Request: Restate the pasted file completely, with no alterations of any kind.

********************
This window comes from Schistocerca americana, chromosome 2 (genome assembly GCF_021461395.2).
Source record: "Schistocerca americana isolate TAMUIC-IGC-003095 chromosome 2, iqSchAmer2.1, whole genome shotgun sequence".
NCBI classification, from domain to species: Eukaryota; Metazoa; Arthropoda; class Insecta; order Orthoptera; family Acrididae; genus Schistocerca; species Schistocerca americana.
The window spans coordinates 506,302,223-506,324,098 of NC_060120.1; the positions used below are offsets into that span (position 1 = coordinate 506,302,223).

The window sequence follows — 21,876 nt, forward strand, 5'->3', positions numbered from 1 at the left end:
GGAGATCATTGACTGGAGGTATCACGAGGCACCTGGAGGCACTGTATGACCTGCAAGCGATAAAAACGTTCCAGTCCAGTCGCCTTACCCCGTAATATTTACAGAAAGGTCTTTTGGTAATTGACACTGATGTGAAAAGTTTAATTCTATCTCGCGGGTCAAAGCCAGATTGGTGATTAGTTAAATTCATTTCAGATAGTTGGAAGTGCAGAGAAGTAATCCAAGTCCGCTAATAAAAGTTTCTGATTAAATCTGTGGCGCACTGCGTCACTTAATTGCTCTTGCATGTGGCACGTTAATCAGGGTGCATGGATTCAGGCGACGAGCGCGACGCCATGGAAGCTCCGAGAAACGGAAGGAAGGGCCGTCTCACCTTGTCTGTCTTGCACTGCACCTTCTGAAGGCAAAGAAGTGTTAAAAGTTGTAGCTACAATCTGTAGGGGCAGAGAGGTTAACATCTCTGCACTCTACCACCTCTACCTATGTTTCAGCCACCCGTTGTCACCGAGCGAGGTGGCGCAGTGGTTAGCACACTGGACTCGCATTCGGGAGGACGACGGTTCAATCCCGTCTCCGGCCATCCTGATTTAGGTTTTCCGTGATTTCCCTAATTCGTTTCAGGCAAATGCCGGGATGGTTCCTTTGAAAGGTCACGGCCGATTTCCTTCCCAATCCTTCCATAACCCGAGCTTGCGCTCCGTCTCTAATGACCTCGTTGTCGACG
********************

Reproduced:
This window comes from Schistocerca americana, chromosome 2 (genome assembly GCF_021461395.2).
Source record: "Schistocerca americana isolate TAMUIC-IGC-003095 chromosome 2, iqSchAmer2.1, whole genome shotgun sequence".
NCBI classification, from domain to species: Eukaryota; Metazoa; Arthropoda; class Insecta; order Orthoptera; family Acrididae; genus Schistocerca; species Schistocerca americana.
The window spans coordinates 506,302,223-506,324,098 of NC_060120.1; the positions used below are offsets into that span (position 1 = coordinate 506,302,223).

The window sequence follows — 21,876 nt, forward strand, 5'->3', positions numbered from 1 at the left end:
GGAGATCATTGACTGGAGGTATCACGAGGCACCTGGAGGCACTGTATGACCTGCAAGCGATAAAAACGTTCCAGTCCAGTCGCCTTACCCCGTAATATTTACAGAAAGGTCTTTTGGTAATTGACACTGATGTGAAAAGTTTAATTCTATCTCGCGGGTCAAAGCCAGATTGGTGATTAGTTAAATTCATTTCAGATAGTTGGAAGTGCAGAGAAGTAATCCAAGTCCGCTAATAAAAGTTTCTGATTAAATCTGTGGCGCACTGCGTCACTTAATTGCTCTTGCATGTGGCACGTTAATCAGGGTGCATGGATTCAGGCGACGAGCGCGACGCCATGGAAGCTCCGAGAAACGGAAGGAAGGGCCGTCTCACCTTGTCTGTCTTGCACTGCACCTTCTGAAGGCAAAGAAGTGTTAAAAGTTGTAGCTACAATCTGTAGGGGCAGAGAGGTTAACATCTCTGCACTCTACCACCTCTACCTATGTTTCAGCCACCCGTTGTCACCGAGCGAGGTGGCGCAGTGGTTAGCACACTGGACTCGCATTCGGGAGGACGACGGTTCAATCCCGTCTCCGGCCATCCTGATTTAGGTTTTCCGTGATTTCCCTAATTCGTTTCAGGCAAATGCCGGGATGGTTCCTTTGAAAGGTCACGGCCGATTTCCTTCCCAATCCTTCCATAACCCGAGCTTGCGCTCCGTCTCTAATGACCTCGTTGTCGACG